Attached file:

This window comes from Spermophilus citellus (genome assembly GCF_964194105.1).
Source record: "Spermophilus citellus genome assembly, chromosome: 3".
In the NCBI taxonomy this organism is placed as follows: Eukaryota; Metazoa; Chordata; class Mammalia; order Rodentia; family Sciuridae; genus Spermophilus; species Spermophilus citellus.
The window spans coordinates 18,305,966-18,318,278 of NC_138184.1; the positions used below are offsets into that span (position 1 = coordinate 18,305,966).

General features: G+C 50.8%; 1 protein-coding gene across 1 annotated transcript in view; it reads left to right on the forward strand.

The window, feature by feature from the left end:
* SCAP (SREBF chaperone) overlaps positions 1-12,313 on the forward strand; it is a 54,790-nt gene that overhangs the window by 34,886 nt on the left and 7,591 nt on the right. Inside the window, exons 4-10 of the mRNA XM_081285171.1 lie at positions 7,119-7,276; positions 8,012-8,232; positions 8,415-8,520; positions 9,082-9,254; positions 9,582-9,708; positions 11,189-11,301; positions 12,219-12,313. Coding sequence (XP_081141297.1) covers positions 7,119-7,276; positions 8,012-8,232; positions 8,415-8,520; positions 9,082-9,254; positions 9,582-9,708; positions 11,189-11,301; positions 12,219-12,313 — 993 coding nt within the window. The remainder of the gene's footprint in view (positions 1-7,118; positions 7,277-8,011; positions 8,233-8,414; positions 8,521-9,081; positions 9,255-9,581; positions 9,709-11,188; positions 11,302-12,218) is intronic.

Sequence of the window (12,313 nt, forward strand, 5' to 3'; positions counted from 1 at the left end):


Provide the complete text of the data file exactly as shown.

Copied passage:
This window comes from Spermophilus citellus (genome assembly GCF_964194105.1).
Source record: "Spermophilus citellus genome assembly, chromosome: 3".
In the NCBI taxonomy this organism is placed as follows: Eukaryota; Metazoa; Chordata; class Mammalia; order Rodentia; family Sciuridae; genus Spermophilus; species Spermophilus citellus.
The window spans coordinates 18,305,966-18,318,278 of NC_138184.1; the positions used below are offsets into that span (position 1 = coordinate 18,305,966).

General features: G+C 50.8%; 1 protein-coding gene across 1 annotated transcript in view; it reads left to right on the forward strand.

The window, feature by feature from the left end:
* SCAP (SREBF chaperone) overlaps positions 1-12,313 on the forward strand; it is a 54,790-nt gene that overhangs the window by 34,886 nt on the left and 7,591 nt on the right. Inside the window, exons 4-10 of the mRNA XM_081285171.1 lie at positions 7,119-7,276; positions 8,012-8,232; positions 8,415-8,520; positions 9,082-9,254; positions 9,582-9,708; positions 11,189-11,301; positions 12,219-12,313. Coding sequence (XP_081141297.1) covers positions 7,119-7,276; positions 8,012-8,232; positions 8,415-8,520; positions 9,082-9,254; positions 9,582-9,708; positions 11,189-11,301; positions 12,219-12,313 — 993 coding nt within the window. The remainder of the gene's footprint in view (positions 1-7,118; positions 7,277-8,011; positions 8,233-8,414; positions 8,521-9,081; positions 9,255-9,581; positions 9,709-11,188; positions 11,302-12,218) is intronic.

Sequence of the window (12,313 nt, forward strand, 5' to 3'; positions counted from 1 at the left end):